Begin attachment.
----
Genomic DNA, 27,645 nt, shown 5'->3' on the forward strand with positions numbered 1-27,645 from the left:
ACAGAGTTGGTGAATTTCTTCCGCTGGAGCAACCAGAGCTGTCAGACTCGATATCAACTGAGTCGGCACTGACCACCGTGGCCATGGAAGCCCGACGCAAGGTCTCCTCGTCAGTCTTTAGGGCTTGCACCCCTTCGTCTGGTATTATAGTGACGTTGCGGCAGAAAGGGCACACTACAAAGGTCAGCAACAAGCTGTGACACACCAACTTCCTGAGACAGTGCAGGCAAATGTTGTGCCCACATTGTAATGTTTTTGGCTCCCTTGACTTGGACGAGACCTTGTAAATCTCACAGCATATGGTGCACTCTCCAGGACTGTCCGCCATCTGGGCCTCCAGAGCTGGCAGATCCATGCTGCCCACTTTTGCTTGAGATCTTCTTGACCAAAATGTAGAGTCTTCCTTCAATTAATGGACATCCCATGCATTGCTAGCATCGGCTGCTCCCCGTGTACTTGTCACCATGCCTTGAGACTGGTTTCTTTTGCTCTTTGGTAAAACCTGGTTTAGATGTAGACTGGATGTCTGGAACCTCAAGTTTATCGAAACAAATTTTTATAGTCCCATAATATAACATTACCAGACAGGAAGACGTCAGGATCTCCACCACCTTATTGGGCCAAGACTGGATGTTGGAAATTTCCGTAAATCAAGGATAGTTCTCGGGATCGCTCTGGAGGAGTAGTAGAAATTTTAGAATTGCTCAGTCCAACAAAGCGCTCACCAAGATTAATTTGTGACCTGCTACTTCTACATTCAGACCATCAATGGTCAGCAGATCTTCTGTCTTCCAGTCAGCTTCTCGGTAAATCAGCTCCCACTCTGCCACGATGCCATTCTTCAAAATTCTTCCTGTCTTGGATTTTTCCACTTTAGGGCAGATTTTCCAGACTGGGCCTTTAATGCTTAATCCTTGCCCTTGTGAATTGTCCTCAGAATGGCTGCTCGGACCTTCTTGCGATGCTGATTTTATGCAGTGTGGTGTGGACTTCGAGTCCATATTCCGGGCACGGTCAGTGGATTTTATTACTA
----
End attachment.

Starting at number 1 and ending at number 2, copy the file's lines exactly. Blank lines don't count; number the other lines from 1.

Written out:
Genomic DNA, 27,645 nt, shown 5'->3' on the forward strand with positions numbered 1-27,645 from the left:
ACAGAGTTGGTGAATTTCTTCCGCTGGAGCAACCAGAGCTGTCAGACTCGATATCAACTGAGTCGGCACTGACCACCGTGGCCATGGAAGCCCGACGCAAGGTCTCCTCGTCAGTCTTTAGGGCTTGCACCCCTTCGTCTGGTATTATAGTGACGTTGCGGCAGAAAGGGCACACTACAAAGGTCAGCAACAAGCTGTGACACACCAACTTCCTGAGACAGTGCAGGCAAATGTTGTGCCCACATTGTAATGTTTTTGGCTCCCTTGACTTGGACGAGACCTTGTAAATCTCACAGCATATGGTGCACTCTCCAGGACTGTCCGCCATCTGGGCCTCCAGAGCTGGCAGATCCATGCTGCCCACTTTTGCTTGAGATCTTCTTGACCAAAATGTAGAGTCTTCCTTCAATTAATGGACATCCCATGCATTGCTAGCATCGGCTGCTCCCCGTGTACTTGTCACCATGCCTTGAGACTGGTTTCTTTTGCTCTTTGGTAAAACCTGGTTTAGATGTAGACTGGATGTCTGGAACCTCAAGTTTATCGAAACAAATTTTTATAGTCCCATAATATAACATTACCAGACAGGAAGACGTCAGGATCTCCACCACCTTATTGGGCCAAGACTGGATGTTGGAAATTTCCGTAAATCAAGGATAGTTCTCGGGATCGCTCTGGAGGAGTAGTAGAAATTTTAGAATTGCTCAGTCCAACAAAGCGCTCACCAAGATTAATTTGTGACCTGCTACTTCTACATTCAGACCATCAATGGTCAGCAGATCTTCTGTCTTCCAGTCAGCTTCTCGGTAAATCAGCTCCCACTCTGCCACGATGCCATTCTTCAAAATTCTTCCTGTCTTGGATTTTTCCACTTTAGGGCAGATTTTCCAGACTGGGCCTTTAATGCTTAATCCTTGCCCTTGTGAATTGTCCTCAGAATGGCTGCTCGGACCTTCTTGCGATGCTGATTTTATGCAGTGTGGTGTGGACTTCGAGTCCATATTCCGGGCACGGTCAGTGGATTTTATTACTA